When Dr Martin Luther King jnr stood up alongside others to insist on civil rights for blacks in the United States, many people, even fellow clergymen, criticised him for being ‘impatient’. They felt that King and others like him should ‘wait’, and allow ‘time and events’ to sort out the issue of civil rights for blacks. They were sufficiently certain that ‘with time’, the natural course of history would solve the problem.
But in his Letter from Birmingham Jail, Dr king pointed out to his critics that ‘time’ by its nature is neutral. He observed that both the evil man and the good man were capable of using ‘time’ to achieve whatever aims they set out to, and that if the good man failed to use it while the evil man did so, society would only be filled with evil, and the good man, for all his goodness, would never see his desires materialise because he stayed passive while the evil man worked. Dr King in his submissions, actually echoed a stream of thought that had been voiced in an earlier era by British statesman Edmund Burke, who lived during the 18th century and served for several years in the House of Commons. Burke, in calling for action with regard to the burning issues of his day said: “The only thing necessary for the triumph of evil is for good men to do nothing”
Today, the American society is all the better for the work that Dr King and others did. Even fifty years ago, no one could have imagined that a black man would one day sit in the Oval Office as President of the United States, but owing to the long and hard battle fought by Dr King and his colleagues, and the great sacrifices they made many years ago, it is a reality today.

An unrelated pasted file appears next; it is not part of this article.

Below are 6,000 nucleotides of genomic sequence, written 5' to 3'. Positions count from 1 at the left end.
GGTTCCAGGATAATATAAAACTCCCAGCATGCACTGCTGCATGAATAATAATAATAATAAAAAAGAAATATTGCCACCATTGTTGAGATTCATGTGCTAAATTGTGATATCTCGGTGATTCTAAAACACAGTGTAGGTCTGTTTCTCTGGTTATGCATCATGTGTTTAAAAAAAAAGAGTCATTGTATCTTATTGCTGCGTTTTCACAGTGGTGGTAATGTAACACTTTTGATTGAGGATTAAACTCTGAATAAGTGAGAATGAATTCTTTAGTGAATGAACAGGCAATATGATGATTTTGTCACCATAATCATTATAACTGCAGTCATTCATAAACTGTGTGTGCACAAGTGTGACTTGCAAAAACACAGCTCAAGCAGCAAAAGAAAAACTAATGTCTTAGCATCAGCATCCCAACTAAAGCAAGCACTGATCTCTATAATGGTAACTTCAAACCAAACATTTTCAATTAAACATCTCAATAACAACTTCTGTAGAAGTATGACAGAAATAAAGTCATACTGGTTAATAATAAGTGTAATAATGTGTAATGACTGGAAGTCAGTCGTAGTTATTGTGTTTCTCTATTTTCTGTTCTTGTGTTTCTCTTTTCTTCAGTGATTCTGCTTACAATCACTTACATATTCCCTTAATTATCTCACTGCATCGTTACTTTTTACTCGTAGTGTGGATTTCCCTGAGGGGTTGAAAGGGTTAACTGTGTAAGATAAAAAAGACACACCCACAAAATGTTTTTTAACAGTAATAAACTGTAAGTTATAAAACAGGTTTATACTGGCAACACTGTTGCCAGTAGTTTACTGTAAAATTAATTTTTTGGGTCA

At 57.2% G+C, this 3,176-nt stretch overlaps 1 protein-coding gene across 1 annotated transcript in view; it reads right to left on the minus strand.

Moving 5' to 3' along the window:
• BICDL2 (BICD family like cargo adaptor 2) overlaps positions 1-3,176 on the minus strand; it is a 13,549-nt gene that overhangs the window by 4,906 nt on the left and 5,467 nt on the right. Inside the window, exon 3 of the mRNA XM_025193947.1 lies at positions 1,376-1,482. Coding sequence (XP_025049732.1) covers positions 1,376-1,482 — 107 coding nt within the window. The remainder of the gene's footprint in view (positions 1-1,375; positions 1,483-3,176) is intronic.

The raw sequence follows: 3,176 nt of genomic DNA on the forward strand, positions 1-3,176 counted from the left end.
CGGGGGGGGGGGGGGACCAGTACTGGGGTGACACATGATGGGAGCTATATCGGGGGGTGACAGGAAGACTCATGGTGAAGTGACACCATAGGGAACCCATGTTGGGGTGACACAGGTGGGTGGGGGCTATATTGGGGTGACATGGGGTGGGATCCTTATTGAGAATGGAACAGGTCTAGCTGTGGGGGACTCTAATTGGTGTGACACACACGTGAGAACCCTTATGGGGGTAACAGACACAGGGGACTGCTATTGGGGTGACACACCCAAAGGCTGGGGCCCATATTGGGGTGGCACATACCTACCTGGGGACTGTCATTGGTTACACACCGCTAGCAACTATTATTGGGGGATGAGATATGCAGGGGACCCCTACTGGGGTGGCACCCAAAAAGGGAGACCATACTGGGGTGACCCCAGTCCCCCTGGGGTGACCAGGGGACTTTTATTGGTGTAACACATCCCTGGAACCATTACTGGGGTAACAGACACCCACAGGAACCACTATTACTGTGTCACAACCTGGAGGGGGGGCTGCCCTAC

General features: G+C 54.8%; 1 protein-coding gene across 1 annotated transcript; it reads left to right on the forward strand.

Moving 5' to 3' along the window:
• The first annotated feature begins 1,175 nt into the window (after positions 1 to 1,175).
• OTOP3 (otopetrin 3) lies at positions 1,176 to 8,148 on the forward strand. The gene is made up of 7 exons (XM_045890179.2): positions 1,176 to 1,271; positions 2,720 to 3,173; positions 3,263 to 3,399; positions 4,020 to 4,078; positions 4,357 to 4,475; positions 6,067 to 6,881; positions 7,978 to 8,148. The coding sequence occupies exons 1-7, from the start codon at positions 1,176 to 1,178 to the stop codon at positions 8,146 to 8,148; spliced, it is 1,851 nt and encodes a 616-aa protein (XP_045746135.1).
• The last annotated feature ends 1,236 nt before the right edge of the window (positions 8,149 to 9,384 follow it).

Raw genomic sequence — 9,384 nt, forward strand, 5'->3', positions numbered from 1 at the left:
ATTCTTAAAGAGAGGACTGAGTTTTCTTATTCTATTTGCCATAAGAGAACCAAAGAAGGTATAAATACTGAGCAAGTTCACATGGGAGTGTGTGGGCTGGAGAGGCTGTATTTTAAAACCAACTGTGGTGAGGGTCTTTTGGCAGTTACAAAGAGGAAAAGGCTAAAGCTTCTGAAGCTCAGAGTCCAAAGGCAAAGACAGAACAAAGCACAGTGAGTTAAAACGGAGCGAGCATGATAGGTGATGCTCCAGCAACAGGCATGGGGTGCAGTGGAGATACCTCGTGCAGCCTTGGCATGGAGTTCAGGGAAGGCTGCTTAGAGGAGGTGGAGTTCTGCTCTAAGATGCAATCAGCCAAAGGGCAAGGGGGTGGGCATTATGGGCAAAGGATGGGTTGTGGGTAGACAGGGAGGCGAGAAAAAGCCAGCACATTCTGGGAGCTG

For too long, we have remained passive while our society burned. We have watched, while our values were turned upside down. The looting politician, the terrorist, the armed robber etc, have all been working while we took the role of spectators. But I believe that the time has come when as a people, we must take our destiny in our own hands. The urgency for this has never been greater at any time than now. We must stand up while we still can, and say no to the evils holding our nation hostage today. We must decide what kind of society we want and insist on having the freedom to build it.
Several years ago, I went to interview Prof Omo Omoruyi, former Head of the Centre for Democratic Studies. I asked him a question on the “Economic Reforms” of then President Obasanjo, and he dismissed the former President with the wave of a hand. I can never forget what Prof Omoruyi said to me on why he didn’t believe in Obasanjo’s policies. He said: “We have to agree first on how we’re going to live together before deciding how much money we want to make.” In other words, political restructuring, before economic reforms, not the other way round.
With the benefit of hind sight, we know that Obasanjo’s economic reforms, which centred on privatization and deregulation, failed woefully. In one of the first courses I took in UI’s Department of Political Science, my lecturer then, Dr Onyeoziri (now Prof), taught us that “the essence of politics is the formulation and execution of public policy”. Governance is not magic. It is not a mystery. It functions on an imput/output principle, just like it is in a manufacturing plant. In other words, if you put in substance, you get substance, and if you put in garbage, you get garbage. The success or failure of a given society can be determined by the following equation: Strong political foundation + right policies + integrity of leadership and followership = successful attainment of social goals and aspirations. It cannot be otherwise.
The problem with Nigeria today is that on all three counts of strong foundation, right policies and integrity, we are hopelessly deficient. So how can we record success? No one can make an omelette without first breaking eggs, nor can anyone begin the construction of a skyscraper from the penthouse!